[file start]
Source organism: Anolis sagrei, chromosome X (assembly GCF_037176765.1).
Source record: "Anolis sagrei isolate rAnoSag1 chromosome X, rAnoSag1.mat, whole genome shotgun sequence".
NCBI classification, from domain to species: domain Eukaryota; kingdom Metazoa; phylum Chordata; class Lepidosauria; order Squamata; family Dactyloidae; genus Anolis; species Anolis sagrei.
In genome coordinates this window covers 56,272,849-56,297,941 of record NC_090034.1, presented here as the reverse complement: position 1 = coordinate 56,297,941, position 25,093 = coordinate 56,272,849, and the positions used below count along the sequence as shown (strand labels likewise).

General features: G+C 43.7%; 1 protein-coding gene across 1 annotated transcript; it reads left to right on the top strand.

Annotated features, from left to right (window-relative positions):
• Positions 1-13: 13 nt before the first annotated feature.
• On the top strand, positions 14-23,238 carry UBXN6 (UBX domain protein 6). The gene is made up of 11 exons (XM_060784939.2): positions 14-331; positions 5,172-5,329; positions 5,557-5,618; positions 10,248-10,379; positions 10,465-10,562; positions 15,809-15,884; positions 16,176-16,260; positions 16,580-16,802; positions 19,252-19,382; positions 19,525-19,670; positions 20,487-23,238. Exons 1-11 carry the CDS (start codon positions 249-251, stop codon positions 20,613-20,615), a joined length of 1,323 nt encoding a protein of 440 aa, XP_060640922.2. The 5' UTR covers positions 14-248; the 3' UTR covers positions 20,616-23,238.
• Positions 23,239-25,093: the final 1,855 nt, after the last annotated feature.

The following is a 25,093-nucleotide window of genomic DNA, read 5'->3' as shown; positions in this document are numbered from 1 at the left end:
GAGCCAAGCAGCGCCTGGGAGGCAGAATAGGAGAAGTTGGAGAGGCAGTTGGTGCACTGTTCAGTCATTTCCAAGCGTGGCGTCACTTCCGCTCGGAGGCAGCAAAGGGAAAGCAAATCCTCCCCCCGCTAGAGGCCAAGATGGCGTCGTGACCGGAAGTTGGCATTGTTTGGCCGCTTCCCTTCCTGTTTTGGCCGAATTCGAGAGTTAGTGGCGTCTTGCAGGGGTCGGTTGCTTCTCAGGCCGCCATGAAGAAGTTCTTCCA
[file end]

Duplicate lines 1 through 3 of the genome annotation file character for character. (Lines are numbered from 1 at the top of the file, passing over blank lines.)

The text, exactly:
Source organism: Anolis sagrei, chromosome X (assembly GCF_037176765.1).
Source record: "Anolis sagrei isolate rAnoSag1 chromosome X, rAnoSag1.mat, whole genome shotgun sequence".
NCBI classification, from domain to species: domain Eukaryota; kingdom Metazoa; phylum Chordata; class Lepidosauria; order Squamata; family Dactyloidae; genus Anolis; species Anolis sagrei.